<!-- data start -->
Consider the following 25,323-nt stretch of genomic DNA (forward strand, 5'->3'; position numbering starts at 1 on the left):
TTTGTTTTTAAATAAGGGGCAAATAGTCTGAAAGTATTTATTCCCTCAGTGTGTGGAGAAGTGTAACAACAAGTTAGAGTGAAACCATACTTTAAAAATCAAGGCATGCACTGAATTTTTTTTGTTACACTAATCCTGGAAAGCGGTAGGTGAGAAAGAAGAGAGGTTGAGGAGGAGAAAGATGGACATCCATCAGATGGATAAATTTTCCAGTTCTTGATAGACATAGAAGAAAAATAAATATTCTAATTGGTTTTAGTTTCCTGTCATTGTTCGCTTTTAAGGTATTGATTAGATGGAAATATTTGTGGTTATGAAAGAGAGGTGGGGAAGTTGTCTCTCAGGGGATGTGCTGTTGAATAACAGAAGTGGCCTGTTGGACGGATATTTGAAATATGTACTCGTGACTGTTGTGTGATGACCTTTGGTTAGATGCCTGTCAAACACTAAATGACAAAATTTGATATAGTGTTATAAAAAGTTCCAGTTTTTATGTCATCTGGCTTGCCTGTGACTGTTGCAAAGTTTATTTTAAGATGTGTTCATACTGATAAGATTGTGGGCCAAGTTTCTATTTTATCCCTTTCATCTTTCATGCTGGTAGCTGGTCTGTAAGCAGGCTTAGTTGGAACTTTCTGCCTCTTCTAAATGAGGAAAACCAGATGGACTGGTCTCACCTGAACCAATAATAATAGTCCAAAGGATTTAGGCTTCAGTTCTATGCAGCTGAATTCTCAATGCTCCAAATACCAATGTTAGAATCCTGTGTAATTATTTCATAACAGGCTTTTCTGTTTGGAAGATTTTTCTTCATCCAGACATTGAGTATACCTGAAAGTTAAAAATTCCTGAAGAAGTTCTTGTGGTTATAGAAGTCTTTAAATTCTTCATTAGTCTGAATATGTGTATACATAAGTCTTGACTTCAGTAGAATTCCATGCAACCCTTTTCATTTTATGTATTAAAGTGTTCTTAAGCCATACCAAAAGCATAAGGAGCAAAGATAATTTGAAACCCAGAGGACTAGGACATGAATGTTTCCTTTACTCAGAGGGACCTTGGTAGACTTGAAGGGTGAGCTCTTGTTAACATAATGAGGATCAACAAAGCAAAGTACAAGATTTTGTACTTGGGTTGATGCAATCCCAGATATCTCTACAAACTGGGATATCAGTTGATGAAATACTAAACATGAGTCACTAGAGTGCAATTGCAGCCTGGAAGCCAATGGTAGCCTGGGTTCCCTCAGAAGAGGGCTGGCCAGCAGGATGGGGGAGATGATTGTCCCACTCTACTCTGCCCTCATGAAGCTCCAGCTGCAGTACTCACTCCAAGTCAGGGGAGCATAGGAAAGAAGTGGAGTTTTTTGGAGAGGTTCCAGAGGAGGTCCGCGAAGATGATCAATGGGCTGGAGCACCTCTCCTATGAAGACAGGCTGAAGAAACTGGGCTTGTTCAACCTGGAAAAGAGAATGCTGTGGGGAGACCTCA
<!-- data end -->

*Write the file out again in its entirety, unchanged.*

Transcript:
Consider the following 25,323-nt stretch of genomic DNA (forward strand, 5'->3'; position numbering starts at 1 on the left):
TTTGTTTTTAAATAAGGGGCAAATAGTCTGAAAGTATTTATTCCCTCAGTGTGTGGAGAAGTGTAACAACAAGTTAGAGTGAAACCATACTTTAAAAATCAAGGCATGCACTGAATTTTTTTTGTTACACTAATCCTGGAAAGCGGTAGGTGAGAAAGAAGAGAGGTTGAGGAGGAGAAAGATGGACATCCATCAGATGGATAAATTTTCCAGTTCTTGATAGACATAGAAGAAAAATAAATATTCTAATTGGTTTTAGTTTCCTGTCATTGTTCGCTTTTAAGGTATTGATTAGATGGAAATATTTGTGGTTATGAAAGAGAGGTGGGGAAGTTGTCTCTCAGGGGATGTGCTGTTGAATAACAGAAGTGGCCTGTTGGACGGATATTTGAAATATGTACTCGTGACTGTTGTGTGATGACCTTTGGTTAGATGCCTGTCAAACACTAAATGACAAAATTTGATATAGTGTTATAAAAAGTTCCAGTTTTTATGTCATCTGGCTTGCCTGTGACTGTTGCAAAGTTTATTTTAAGATGTGTTCATACTGATAAGATTGTGGGCCAAGTTTCTATTTTATCCCTTTCATCTTTCATGCTGGTAGCTGGTCTGTAAGCAGGCTTAGTTGGAACTTTCTGCCTCTTCTAAATGAGGAAAACCAGATGGACTGGTCTCACCTGAACCAATAATAATAGTCCAAAGGATTTAGGCTTCAGTTCTATGCAGCTGAATTCTCAATGCTCCAAATACCAATGTTAGAATCCTGTGTAATTATTTCATAACAGGCTTTTCTGTTTGGAAGATTTTTCTTCATCCAGACATTGAGTATACCTGAAAGTTAAAAATTCCTGAAGAAGTTCTTGTGGTTATAGAAGTCTTTAAATTCTTCATTAGTCTGAATATGTGTATACATAAGTCTTGACTTCAGTAGAATTCCATGCAACCCTTTTCATTTTATGTATTAAAGTGTTCTTAAGCCATACCAAAAGCATAAGGAGCAAAGATAATTTGAAACCCAGAGGACTAGGACATGAATGTTTCCTTTACTCAGAGGGACCTTGGTAGACTTGAAGGGTGAGCTCTTGTTAACATAATGAGGATCAACAAAGCAAAGTACAAGATTTTGTACTTGGGTTGATGCAATCCCAGATATCTCTACAAACTGGGATATCAGTTGATGAAATACTAAACATGAGTCACTAGAGTGCAATTGCAGCCTGGAAGCCAATGGTAGCCTGGGTTCCCTCAGAAGAGGGCTGGCCAGCAGGATGGGGGAGATGATTGTCCCACTCTACTCTGCCCTCATGAAGCTCCAGCTGCAGTACTCACTCCAAGTCAGGGGAGCATAGGAAAGAAGTGGAGTTTTTTGGAGAGGTTCCAGAGGAGGTCCGCGAAGATGATCAATGGGCTGGAGCACCTCTCCTATGAAGACAGGCTGAAGAAACTGGGCTTGTTCAACCTGGAAAAGAGAATGCTGTGGGGAGACCTCA